1. Christopher Nolan’s The Dark Knight Rises
There are two kinds of moviegoers: those who get stuck on plot points and insist that everything in a film has to be plausible and logical, and those who are ready to suspend their disbelief for the sake of visceral emotion, symbolism and whatnot. I’m generally in the second category and this explains why a movie like this, flawed as it may seem to some, affected me more than any other this year. Who knew a Batman flick would make me cry this much? It also features some awesome action beats and a touch of humor, much of which has to do with the villainous Bane and Catwoman. But what really got to me was the way it utterly broke the Dark Knight down, stripping everything away from him until he has only his will to force him back on his feet and out of a deep, deep hole… That just inspires the hell out of me, man.
2. Paul Thomas Anderson’s The Master
The latest masterpiece from PTA is an hypnotic, slightly surreal journey into the human mind, anchored by stunning performances from Joaquin Phoenix and Philip Seymour Hoffman.
3. Joss Whedon’s The Avengers
I actually called it “the best goddamn superhero flick ever made” when I saw it, and it’s still kinda true, even though I prefer the latest Batman for psychological, emotional and symbolic reasons. Hulk Smash!
4. David Cronenberg’s Cosmopolis
A darkly satirical, ultimately oddly moving character study of a not only functional but spectacularly successful sociopath, played surprisingly effectively by Robert Pattinson.
5. Steven Soderbergh’s Haywire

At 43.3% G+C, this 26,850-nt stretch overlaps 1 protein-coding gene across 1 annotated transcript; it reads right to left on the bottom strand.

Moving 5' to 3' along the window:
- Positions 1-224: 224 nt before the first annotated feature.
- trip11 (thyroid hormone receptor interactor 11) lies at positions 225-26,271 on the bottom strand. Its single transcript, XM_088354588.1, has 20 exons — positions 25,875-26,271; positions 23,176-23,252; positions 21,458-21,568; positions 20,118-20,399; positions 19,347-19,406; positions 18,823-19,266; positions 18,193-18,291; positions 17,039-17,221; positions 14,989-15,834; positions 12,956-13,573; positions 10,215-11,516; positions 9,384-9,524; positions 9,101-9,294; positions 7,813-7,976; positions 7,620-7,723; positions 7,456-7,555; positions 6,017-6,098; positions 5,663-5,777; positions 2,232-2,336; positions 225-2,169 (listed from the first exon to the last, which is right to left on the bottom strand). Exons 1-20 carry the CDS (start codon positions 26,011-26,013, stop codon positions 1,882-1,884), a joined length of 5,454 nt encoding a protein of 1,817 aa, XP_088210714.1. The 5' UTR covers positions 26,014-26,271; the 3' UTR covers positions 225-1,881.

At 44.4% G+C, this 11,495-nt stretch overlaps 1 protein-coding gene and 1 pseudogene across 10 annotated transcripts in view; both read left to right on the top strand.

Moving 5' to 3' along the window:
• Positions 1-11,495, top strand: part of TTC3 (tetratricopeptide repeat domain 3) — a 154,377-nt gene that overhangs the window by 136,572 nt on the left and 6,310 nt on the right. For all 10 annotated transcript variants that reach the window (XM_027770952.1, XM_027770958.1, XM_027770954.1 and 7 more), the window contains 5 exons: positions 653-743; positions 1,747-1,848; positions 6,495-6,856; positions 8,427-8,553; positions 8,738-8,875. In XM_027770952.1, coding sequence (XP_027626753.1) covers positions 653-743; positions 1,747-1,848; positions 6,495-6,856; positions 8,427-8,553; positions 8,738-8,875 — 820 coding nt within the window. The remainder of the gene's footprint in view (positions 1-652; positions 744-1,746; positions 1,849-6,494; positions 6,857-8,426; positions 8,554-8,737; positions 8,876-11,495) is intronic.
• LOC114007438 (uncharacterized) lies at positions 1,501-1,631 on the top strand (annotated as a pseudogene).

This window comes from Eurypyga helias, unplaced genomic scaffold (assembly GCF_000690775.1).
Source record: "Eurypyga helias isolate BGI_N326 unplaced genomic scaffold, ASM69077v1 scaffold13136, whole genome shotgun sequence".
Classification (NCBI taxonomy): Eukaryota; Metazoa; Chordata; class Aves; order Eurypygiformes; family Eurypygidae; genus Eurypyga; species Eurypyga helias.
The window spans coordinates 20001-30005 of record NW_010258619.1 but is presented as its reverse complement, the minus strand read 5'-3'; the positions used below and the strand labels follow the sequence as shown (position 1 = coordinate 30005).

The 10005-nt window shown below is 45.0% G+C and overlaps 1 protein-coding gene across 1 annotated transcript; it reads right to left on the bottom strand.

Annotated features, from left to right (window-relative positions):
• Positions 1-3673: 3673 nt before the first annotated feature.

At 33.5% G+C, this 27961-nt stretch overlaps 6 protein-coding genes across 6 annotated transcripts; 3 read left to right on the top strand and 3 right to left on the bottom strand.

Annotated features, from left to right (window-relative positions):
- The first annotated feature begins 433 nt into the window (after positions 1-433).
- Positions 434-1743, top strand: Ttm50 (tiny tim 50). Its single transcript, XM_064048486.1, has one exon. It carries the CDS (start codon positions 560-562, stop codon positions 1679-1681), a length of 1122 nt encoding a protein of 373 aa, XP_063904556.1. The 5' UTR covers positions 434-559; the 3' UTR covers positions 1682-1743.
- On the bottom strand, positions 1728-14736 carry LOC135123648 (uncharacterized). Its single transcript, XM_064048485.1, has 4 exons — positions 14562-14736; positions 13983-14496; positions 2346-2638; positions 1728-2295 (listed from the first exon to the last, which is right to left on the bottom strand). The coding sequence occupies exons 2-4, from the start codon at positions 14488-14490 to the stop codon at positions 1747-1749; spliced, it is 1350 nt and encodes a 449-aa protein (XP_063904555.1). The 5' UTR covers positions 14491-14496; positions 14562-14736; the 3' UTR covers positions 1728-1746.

Soderbergh also directed the very enjoyable “Magic Mike” this year, but it’s this slick, sly spy thriller starring the super badass Gina Carano that most thrilled me.
6. Rafaël Ouellet’s Camion
A finely written and directed “hang-out movie” that’s all about spending time with some truly wonderful characters, engagingly played by Julien Poulin, Patrice Dubois and Stéphane Breton.
7. Benh Zeitlin’s Beasts of the Southern Wild
I adored it for the way it makes the ordinary feels extraordinary, with magic and lyricism and emotion pouring out of every frame… It’s been a while since a movie made me cry this much, in ways I can’t quite put into words.
8. Rian Johnson’s Looper
Here’s a brilliant sci-fi flick that’s at once relatively small-scaled in terms of fireworks, but that’s downright epic when it comes to ideas.
9. Kim Nguyen’s Rebelle
This second Quebec feature on my list feels both scary-real and fantastical, not unlike “Apocalypse Now”, thanks to the hallucinatory, mythical quality of the storytelling and the striking imagery.
10. Simon West’s The Expendables 2
It brings back everything that was good about the first movie and makes it truly great, then it adds a whole bunch of extra awesome on top of it. As a diehard 80s Hollywood action movie fan, I wouldn’t be honest with myself if I didn’t include this flick here.